FILM REVIEW: “A Space Program” merges art & science

Bricolage artist Tom Sachs' installation/performance art piece about interplanetary travel (and more) is captured in this documentary

The 1995 movie “Apollo 13” showed how NASA mission control was able to jury-rig, using a severely limited roster of supplies, a life-saving solution for three astronauts on their way to the moon. It’s a genuine example of American ingenuity, and you get the feeling watching “A Space Program” that it had a big effect on artist Tom Sachs when he saw it.

This documentary, directed by Sachs’ collaborator Van Neistat, captures an installation/performance art piece which depicts a journey to Mars by two female astronauts, using equipment constructed entirely out of commonly available materials—plywood, epoxy, Tyvek, and so on.space program

It’s sci-fi bricolage, with Sachs as flight director and members of his studio as ground control crew. There’s a full-size recreation of an Apollo-style Lunar Emission Module, and the creative use of power tools to cut a hole in the “Martian surface” (aka the wooden floor of the performance space) upon “arrival.”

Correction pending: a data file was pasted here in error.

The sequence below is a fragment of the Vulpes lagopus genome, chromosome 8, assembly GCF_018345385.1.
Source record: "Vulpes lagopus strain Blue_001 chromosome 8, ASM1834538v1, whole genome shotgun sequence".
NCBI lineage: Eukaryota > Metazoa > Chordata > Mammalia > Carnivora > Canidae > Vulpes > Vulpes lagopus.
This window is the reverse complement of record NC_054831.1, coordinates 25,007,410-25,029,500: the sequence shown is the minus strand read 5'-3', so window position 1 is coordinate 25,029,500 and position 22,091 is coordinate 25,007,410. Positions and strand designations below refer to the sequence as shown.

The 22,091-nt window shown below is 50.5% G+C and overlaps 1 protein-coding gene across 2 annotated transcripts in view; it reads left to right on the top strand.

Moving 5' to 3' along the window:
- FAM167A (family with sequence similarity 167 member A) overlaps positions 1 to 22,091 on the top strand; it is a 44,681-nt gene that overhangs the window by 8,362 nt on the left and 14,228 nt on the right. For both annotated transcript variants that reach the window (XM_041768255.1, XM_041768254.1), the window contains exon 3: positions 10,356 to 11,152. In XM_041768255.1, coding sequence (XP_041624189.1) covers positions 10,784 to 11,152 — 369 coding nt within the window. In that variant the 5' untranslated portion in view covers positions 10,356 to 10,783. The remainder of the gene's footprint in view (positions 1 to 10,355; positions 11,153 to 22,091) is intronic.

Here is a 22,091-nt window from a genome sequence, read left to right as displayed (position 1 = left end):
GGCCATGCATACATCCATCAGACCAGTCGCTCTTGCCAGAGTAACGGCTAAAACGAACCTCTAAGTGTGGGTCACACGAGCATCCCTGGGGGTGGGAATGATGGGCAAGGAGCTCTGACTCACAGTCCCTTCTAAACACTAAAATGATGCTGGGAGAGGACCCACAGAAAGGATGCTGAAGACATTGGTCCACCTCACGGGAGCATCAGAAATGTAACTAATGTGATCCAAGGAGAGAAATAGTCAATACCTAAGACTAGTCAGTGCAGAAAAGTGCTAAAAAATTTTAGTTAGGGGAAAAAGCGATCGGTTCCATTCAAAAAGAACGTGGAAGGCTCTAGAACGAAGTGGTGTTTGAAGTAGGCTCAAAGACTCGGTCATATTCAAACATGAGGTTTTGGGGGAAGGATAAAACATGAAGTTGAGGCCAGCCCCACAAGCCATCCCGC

It’s all very hard to describe, but it’s the culmination of years of work for Sachs, whose first foray into the field came with 2007’s “Space Program” at the Gagosian Gallery in Los Angeles. That lunar faux-expedition evolved into 2012’s “Space Program 2.0: MARS,” staged at the Park Avenue Armory in New York and captured here.

The film version inevitably fails to capture the live experience of the audience members in the room where it happens. It also, though, allows for close-ups and cutaways that provide a smidgen of context and perhaps more clarity than someone sitting on bleachers 50 feet away from the action could obtain. The overall effect is playful and philosophical, puzzling and profound, in equal measure.

It’s tempting to wonder if anyone who ever turned a refrigerator box into a rocket ship as a kid could, with a skilled grant writer, match Sachs’ feat. But that would be cynical, of course, and ignores the level of craft, imagination, and sheer sweat that went into the project. Despite its recent, exciting successes with unmanned spacecraft, NASA has been accused of lacking in the inspiration department. This artist, and his dedicated studio-mates, have it in spades.

The movie’s barely more than an hour long, but be sure to stick around through the charmingly handwritten, several-minutes-long end credits, which have a few clever in-jokes.

(72 minutes, not rated, opens Friday, July 22, at Living Room Theaters)

 

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